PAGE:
Section 135 of the Companies Act, 2013 along with the Companies CSR Rules, 2014 makes it mandatory for certain companies who fulfill the criteria as mentioned under Sub Section 1 of Section 135 to comply with and these are:
• Companies with net worth of Rs 500 crores or more;
• Companies with turnover of Rs 1000 crores or more;
• Companies with Net Profit of Rs 5 crore or more during any financial year.
These companies shall be required to constitute a CSR committee of the Board. They shall ensure that at least 2% of the average net profit of three immediately preceding financial years would be spent on CSR activities every year.
Activities allowed under CSR:
• Promotion of education
• Eradication of extreme hunger and poverty
• Gender equity and women empowerment
• Reducing child mortality and improving maternal health
• Combating disease
• Environmental sustainability
• Social business projects
• Contribution to Prime Minister’s Relief Fund and other such State and Central funds
• Employment enhancing vocational skills
• Contribution to technology incubators located within approved academic institutions
• Rural development projects.
These are similar to the 17 sustainable goals of the UN and the ‘triple bottom line,’ which takes into account profit for the society and environment apart from profit to the company.
Anu Oza: How did Boomika Trust respond to Covid?
Aruna: Floods and earthquakes are very frequent in India. The NGOs are the first responders in a disaster. We can split our action into three phases, which we call the 3Rs—Rescue phase, Relief phase and Rehabilitation phase. The rescue phase is best left to experts. Civil society has rescued people during Gujarat earthquake, Kerala floods and Chennai floods. As an NGO, we manage rescue by helpline, geo tagging people and connecting them with the government.
All disasters are characterized by the need for food security. NGOs have a constraint as they receive project-denominated funds and they are not free to use them for disaster relief. Because of their DNA to reach out, they cannot stay away from a disaster either. So NGOs take donations from civil society for natural disasters; some are able to get corporate donations. In the rehabilitation phase, only the government and some of the larger NGOs play a role while the others are not involved in this phase.
Over the last few years, the response of non-profit organisations to crises has been exemplary. They have been able to identify the needs and ensure last-mile connectivity.
Regarding Covid-19, we were only reading about it and not seriously bothered. Only when our Prime Minister declared a lockdown on the night of March 24, we realised the magnitude of this crisis and disaster. It was difficult to hit the ground running because of the fear of infections.
Normally disasters are geography-specific and time specific, unlike Covid. We had to move straight to the relief mode. We initiated a helpline for senior citizens and this was supported by remote volunteers. The larger crisis broke out when the daily wage earners did not get paid and soon the migrant labour crisis followed.
We created a project called, ‘Food First’ which included delivery of cooked food and rations. Even NGOs who were not tuned to do these activities stepped in, generating local funds. Over the last few years, the response of non-profit organisations to crises has been exemplary. They have been able to identify the needs and ensure last-mile connectivity. In essence, though we didn’t understand the pandemic, our first response was in ensuring food security for the people and in supporting the Tamil Nadu government which did a great job by opening up the rations. Those who didn’t have ration cards were helped by the civil society and NGOs like us.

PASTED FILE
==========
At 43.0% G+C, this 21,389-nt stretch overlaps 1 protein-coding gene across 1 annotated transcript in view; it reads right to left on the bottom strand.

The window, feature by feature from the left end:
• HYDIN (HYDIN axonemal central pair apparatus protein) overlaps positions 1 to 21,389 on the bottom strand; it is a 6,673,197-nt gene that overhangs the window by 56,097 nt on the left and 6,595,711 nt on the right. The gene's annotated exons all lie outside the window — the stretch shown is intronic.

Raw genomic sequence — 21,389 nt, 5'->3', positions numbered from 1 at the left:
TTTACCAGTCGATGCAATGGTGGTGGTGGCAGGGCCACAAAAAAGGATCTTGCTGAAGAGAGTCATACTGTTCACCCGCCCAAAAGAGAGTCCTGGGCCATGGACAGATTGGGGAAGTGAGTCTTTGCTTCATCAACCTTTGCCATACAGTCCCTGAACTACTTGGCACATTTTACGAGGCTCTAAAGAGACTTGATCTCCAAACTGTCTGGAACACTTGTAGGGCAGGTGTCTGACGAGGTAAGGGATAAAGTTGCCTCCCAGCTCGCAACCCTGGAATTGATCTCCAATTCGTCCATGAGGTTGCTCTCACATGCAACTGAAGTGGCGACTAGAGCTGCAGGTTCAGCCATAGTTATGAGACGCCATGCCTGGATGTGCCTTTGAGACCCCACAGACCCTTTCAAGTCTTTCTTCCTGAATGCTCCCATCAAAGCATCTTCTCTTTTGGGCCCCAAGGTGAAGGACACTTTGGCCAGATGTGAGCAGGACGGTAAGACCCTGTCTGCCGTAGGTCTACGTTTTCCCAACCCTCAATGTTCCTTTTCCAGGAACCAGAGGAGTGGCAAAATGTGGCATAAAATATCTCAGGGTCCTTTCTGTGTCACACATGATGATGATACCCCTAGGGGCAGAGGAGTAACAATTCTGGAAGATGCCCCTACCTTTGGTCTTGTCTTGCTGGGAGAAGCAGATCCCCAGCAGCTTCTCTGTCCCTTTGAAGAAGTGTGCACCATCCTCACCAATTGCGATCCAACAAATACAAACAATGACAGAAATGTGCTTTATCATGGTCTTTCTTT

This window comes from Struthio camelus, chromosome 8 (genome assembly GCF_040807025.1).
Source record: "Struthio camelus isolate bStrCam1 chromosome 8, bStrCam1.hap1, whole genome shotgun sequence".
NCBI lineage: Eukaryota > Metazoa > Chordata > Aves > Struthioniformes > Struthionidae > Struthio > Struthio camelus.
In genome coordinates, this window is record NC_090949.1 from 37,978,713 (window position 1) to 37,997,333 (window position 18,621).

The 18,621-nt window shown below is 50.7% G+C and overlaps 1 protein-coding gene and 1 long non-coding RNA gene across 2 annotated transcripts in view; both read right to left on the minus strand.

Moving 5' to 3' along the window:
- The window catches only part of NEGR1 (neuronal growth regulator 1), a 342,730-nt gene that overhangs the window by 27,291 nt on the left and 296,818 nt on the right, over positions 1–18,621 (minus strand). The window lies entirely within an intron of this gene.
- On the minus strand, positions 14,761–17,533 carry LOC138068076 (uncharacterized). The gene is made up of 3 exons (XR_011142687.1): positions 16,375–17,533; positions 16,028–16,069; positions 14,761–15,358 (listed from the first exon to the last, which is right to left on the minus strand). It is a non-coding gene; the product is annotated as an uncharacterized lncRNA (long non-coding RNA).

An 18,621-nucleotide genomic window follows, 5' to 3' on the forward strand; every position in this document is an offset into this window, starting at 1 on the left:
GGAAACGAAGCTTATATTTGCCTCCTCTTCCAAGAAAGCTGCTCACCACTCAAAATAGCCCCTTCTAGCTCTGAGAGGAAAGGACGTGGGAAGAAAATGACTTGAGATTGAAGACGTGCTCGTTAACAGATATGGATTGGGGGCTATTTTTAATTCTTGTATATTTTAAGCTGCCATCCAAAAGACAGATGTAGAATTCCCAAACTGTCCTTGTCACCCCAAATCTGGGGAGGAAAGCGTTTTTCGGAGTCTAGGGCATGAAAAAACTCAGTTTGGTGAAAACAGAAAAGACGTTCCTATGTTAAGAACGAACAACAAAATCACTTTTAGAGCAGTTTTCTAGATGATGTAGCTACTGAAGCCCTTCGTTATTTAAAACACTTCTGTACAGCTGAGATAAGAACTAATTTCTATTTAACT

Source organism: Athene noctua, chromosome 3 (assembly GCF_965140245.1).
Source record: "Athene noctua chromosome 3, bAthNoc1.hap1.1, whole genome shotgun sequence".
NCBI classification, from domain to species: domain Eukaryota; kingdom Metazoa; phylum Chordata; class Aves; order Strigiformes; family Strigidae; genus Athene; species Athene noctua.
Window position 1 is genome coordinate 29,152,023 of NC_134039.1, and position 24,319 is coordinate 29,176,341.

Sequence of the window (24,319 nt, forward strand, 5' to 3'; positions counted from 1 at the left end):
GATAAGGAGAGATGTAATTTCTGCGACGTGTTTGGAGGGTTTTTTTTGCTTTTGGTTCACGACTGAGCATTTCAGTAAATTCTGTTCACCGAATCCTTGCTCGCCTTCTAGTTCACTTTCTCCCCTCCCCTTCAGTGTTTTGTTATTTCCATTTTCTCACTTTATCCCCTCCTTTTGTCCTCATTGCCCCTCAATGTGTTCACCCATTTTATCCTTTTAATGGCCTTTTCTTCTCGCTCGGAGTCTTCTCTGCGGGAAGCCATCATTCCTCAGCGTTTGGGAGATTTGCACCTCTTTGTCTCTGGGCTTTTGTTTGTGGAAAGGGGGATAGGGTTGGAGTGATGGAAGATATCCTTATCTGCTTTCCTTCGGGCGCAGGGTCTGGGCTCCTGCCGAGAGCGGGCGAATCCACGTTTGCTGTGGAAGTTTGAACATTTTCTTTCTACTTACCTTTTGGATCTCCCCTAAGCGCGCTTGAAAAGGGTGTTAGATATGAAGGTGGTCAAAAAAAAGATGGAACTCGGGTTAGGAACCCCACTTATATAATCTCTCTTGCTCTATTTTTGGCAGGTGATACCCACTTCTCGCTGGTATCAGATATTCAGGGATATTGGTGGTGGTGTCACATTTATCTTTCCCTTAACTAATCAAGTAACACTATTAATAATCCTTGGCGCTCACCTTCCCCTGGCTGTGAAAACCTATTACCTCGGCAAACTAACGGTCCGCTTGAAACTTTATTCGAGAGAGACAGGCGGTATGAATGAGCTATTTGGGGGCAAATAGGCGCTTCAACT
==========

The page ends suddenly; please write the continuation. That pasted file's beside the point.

Anu: So, in a crisis, we need to see under which phase it falls into and respond. In any crisis, people need funds and food. Therefore NGOs need to be embedded in communities and they also need to partner with the government to see that people don’t go hungry. Can you give us some idea, from a corporate angle, how Covid funding and CSR funding are managed and share some of the key learnings?
Shyam: Many companies distributed PPEs, sanitizers, ventilators, ICU beds, medical equipment and dry rations for migrant labour. Many reached out to migrant labour through food cooked in their company canteens. There were three broad approaches to funding by the companies:
a) Provisions available in the company’s 2019-2020 budget were used.
b) Some of the companies created a special fund over and above the CSR funds for Covid.
c) Others utilised the funds from the current year’s CSR budget.
Many companies also contributed to the Prime Minister’s Relief fund—PM Cares. As per reports, Rs 15,000 crore is the annual CSR spend with 3,000 crore coming from PSUs and 12,000 crore from the private sector. Of this, about 5000 to 6000 crores went to PM Cares. The rest were marked for the company’s CSR activities. With 25 to 30% CSR funds of companies going to Covid relief, how do companies plan for other CSR activities during this year?
1) The flagship CSR activities of companies are not significantly reduced.
2) New projects and those that do not align with the companies’ vision for CSR will be under scrutiny. These will be either delayed or withdrawn.
Anu: What is the reach of government and NGOs? How can we improve collaboration between the government and NGOs?
Vivek: A government is a system, and like a rudder, it controls the movement of its various constituents. The government and non-governmental organisations form a dichotomy. It doesn’t need a crisis for them to come together and collaborate. NGOs have a higher trust quotient compared to some of the government organisations. I was commissioner-in-charge of Tsunami relief in Nagapattinam in 2004 after Tsunami struck on Dec 26 of that year. 6000 people died in the area where I worked.